(Photo by Flickr user Fio, used under a Creative Commons license)
You know what’s crazy — besides incarcerating thousands upon thousands of low-level, non-violent offenders? Not providing some form of reparations for the wrongly convicted and incarcerated.
That’s the case in Pennsylvania, a state that, despite the work of advocates and some legislators over the past decade, has implemented no wrongful conviction reforms. Why?
“One important factor is the decentralized, sprawling nature of Pennsylvania’s government. There are 67 counties in Pennsylvania, each with its own police chief and elected district attorney,” readsa recent story in Slate examining Pa.’s justice system. “In New Jersey, by contrast, the attorney general mandates a uniform set of law enforcement policies that all police and prosecutors must follow.”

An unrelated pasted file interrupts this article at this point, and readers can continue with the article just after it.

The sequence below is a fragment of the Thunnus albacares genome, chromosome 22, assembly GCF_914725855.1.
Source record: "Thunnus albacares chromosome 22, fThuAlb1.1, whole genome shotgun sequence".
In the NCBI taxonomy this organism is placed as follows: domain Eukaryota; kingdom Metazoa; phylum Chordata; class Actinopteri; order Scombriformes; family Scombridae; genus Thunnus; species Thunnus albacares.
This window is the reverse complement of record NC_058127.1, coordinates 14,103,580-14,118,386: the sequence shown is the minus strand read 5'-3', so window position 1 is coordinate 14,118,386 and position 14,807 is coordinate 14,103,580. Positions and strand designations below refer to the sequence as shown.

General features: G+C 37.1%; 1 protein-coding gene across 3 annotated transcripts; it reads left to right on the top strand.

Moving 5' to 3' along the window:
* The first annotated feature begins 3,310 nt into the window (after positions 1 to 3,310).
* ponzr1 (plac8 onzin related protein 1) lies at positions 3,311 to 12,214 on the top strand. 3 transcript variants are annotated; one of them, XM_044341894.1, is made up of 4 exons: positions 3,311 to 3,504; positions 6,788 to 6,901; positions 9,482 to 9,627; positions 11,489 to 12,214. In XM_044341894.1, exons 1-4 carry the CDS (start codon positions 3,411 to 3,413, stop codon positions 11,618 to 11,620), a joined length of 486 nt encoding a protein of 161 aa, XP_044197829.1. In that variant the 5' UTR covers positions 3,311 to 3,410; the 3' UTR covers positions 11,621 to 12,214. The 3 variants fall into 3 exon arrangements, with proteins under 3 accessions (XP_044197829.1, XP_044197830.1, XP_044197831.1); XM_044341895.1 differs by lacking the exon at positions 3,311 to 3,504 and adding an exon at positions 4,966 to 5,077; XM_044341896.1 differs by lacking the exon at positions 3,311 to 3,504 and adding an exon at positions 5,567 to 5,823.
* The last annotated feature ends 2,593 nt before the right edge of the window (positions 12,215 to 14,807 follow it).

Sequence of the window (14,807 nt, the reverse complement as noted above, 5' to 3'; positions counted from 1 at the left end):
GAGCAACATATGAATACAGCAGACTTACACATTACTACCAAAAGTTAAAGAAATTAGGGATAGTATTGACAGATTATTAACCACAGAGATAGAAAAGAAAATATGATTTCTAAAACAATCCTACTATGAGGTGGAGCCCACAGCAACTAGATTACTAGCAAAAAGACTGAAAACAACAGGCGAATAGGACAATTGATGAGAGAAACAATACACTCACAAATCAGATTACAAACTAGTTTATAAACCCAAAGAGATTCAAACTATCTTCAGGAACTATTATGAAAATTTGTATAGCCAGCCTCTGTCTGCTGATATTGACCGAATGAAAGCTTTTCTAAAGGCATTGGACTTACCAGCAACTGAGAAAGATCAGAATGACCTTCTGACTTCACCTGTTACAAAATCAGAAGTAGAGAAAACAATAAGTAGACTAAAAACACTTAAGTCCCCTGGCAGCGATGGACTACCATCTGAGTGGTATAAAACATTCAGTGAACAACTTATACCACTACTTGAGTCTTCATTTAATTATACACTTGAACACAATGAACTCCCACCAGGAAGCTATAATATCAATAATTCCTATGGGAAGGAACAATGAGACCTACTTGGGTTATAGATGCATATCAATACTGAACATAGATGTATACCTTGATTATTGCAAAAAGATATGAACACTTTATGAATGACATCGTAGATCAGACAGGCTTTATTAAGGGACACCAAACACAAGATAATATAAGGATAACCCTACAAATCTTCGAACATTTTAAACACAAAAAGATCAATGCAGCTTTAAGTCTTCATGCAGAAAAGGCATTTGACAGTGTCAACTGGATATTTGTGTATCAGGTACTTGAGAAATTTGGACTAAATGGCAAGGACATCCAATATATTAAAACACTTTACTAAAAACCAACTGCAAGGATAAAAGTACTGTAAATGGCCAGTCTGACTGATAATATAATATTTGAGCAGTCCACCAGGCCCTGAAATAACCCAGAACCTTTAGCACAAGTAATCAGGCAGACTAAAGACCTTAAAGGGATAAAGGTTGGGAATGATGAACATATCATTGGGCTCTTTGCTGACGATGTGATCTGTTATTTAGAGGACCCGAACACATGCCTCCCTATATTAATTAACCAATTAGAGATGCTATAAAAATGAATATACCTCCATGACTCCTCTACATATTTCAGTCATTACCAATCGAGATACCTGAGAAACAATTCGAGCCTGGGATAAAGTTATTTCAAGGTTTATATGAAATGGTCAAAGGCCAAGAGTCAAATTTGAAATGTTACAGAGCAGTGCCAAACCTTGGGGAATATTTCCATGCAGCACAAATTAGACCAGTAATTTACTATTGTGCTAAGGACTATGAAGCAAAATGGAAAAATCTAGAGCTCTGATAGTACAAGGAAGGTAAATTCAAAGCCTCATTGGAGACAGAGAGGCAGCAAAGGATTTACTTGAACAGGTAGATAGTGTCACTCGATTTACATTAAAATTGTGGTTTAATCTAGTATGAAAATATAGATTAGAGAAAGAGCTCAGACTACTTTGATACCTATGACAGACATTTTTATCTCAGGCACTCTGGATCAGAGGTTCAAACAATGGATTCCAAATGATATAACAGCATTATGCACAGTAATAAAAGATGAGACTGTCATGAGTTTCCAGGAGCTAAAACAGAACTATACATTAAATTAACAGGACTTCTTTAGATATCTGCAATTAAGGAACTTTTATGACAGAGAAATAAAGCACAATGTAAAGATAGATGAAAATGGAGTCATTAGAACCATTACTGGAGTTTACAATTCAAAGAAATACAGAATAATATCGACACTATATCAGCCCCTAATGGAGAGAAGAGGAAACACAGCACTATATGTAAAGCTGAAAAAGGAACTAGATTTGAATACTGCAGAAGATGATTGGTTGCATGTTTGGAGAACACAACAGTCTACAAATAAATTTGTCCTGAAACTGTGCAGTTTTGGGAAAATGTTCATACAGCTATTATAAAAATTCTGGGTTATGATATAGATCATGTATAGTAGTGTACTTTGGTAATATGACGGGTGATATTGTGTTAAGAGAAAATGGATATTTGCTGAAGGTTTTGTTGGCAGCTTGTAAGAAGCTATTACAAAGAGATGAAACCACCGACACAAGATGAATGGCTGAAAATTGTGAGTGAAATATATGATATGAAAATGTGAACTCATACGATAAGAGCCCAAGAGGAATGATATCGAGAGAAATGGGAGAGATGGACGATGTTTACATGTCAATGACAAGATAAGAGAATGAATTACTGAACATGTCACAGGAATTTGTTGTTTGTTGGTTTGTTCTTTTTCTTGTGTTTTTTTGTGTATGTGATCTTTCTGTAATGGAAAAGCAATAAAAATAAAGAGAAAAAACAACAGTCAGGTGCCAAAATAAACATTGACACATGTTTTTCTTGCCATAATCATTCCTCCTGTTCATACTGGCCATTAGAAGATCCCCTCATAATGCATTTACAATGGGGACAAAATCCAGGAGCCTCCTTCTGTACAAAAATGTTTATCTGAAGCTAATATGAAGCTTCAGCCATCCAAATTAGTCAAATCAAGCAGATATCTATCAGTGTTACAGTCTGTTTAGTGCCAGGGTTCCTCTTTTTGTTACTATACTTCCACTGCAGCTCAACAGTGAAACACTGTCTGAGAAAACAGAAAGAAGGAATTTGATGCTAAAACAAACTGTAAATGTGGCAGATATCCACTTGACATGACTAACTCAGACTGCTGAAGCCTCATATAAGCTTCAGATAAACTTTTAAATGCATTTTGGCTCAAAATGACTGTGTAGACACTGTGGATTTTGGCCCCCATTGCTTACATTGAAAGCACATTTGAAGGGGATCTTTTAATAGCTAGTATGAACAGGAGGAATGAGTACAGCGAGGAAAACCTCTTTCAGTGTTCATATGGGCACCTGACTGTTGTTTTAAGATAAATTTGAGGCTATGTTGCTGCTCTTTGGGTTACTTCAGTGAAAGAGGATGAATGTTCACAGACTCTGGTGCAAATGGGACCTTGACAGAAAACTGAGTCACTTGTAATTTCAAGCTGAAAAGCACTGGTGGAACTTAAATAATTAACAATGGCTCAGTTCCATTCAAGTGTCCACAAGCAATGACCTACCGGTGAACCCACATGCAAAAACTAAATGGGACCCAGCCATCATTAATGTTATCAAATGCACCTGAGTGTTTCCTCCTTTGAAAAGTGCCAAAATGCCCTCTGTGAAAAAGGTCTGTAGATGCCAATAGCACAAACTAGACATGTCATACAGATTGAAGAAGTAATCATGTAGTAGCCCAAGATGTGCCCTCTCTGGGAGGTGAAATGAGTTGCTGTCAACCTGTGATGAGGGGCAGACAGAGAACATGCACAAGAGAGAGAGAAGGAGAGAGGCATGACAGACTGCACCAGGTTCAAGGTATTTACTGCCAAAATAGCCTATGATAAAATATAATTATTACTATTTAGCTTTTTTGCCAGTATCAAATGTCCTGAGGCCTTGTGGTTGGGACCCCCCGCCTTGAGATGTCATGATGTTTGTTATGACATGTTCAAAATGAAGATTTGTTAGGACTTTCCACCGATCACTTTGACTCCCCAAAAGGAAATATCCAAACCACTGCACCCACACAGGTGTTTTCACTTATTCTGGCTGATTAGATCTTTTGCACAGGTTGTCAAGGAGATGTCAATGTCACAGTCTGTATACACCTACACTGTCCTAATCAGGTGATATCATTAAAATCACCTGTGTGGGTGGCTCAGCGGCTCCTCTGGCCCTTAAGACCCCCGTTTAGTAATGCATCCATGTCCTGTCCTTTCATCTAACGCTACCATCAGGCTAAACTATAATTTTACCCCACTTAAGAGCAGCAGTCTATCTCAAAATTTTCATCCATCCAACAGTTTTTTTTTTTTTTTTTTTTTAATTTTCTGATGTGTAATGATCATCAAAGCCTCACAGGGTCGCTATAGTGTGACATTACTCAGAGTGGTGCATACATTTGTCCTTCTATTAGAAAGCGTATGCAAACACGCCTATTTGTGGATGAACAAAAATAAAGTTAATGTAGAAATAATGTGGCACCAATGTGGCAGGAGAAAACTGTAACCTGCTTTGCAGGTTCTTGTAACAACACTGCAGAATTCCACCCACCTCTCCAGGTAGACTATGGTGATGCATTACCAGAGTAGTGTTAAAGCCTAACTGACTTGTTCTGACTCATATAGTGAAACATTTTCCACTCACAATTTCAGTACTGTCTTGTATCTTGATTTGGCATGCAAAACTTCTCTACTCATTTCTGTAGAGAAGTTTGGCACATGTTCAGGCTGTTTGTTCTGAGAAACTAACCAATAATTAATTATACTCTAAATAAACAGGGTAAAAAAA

The Slate piece also highlights changes the Philadelphia Police Department has made to its identification practices over the past two years — practices designed to reduce the rate of mistaken identity cases and keep innocent Philadelphians out of the system.
Speaking of “the system,” homicide detective Jim Trainum provided a reminder that the system we talk about is made of human beings. Wrongful convictions, he said, occur more often than not because of a “cascade of human error.”
If humans can change, so can the system.-30-
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